Summary and Keywords
International organizations (IOs) play an important role in addressing the plight of vulnerable groups (VGs), especially when states are either unwilling or unable to do so. Vulnerability as a concept thus provides a unique perspective for analyzing some of the strengths and shortcomings, as well as the challenges, of IOs. Vulnerability implies that the effects of disasters are determined not only by physical events but also by the institutional context. Some definitions of vulnerability suggest that it is a forward-looking concept indicating damage potential for people arising from hazards, which can be social and technological and not just natural. Three cases illustrate how specific forms of vulnerability are constituted, who are (considered to be) vulnerable, and who does what, when, and how to address vulnerability: Herbert Hoover’s Commission for Relief in Belgium during World War I, internally displaced people, and policy attempts by the United Nations and nongovernmental organizations to address different and growing forms of vulnerability. These cases contribute to a history of vulnerability as addressed by IOs, and highlight the incomplete nature of international action to address vulnerability as well as the difficulties faced by IOs in implementation, compliance, and concomitant institutionalization. Future research should devote more attention to issues such as the interaction of the politically powerful and vulnerable groups, the actual pathways that resistance to change or addressing vulnerability takes, and the processes by which vulnerability arises, and why and how it is being addressed—or not, states, IOs, and other actors.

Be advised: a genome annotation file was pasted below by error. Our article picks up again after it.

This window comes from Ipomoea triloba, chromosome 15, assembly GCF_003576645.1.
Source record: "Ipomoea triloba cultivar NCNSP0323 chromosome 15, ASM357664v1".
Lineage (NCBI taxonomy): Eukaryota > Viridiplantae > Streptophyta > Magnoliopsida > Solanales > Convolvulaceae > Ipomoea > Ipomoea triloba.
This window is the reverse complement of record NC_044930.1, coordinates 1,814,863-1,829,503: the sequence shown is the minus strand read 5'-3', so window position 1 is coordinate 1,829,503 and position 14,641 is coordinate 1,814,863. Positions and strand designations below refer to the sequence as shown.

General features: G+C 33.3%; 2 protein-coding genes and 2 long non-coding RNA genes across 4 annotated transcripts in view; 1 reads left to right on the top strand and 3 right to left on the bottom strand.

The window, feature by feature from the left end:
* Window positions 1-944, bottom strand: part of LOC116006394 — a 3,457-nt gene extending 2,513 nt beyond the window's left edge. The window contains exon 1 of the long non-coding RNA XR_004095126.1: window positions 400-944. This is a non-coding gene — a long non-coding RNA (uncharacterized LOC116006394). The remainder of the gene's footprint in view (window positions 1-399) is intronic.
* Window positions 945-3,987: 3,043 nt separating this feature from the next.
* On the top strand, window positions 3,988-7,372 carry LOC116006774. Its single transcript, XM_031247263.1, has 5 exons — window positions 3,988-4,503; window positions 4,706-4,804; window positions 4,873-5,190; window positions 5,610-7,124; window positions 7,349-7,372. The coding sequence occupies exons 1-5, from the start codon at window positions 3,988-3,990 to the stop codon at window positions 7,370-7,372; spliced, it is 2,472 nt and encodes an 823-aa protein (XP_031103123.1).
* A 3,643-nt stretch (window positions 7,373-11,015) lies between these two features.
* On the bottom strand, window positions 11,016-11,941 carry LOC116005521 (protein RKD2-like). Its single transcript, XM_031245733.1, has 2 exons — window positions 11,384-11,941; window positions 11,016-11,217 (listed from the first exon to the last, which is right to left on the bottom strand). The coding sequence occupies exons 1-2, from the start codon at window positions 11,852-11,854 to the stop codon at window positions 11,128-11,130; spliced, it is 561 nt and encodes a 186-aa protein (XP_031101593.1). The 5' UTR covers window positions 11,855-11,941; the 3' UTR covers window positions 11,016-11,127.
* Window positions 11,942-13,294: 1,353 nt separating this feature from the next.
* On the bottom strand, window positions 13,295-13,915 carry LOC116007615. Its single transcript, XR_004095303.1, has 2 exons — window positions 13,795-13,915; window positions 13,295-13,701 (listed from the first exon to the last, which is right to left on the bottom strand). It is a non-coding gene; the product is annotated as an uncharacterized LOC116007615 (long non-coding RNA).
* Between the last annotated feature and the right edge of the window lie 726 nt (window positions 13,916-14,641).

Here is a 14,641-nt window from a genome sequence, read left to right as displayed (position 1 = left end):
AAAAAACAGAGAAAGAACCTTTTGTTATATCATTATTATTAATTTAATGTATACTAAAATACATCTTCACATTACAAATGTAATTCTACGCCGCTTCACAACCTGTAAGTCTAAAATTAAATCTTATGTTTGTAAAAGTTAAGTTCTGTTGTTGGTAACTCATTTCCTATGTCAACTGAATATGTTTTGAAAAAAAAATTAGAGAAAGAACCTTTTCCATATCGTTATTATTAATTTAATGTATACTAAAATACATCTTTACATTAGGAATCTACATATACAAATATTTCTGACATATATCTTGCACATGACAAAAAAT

Keywords: international organizations, vulnerable groups, vulnerability, hazards, Herbert Hoover, Commission for Relief in Belgium, internally displaced people, United Nations, nongovernmental organizations, disasters
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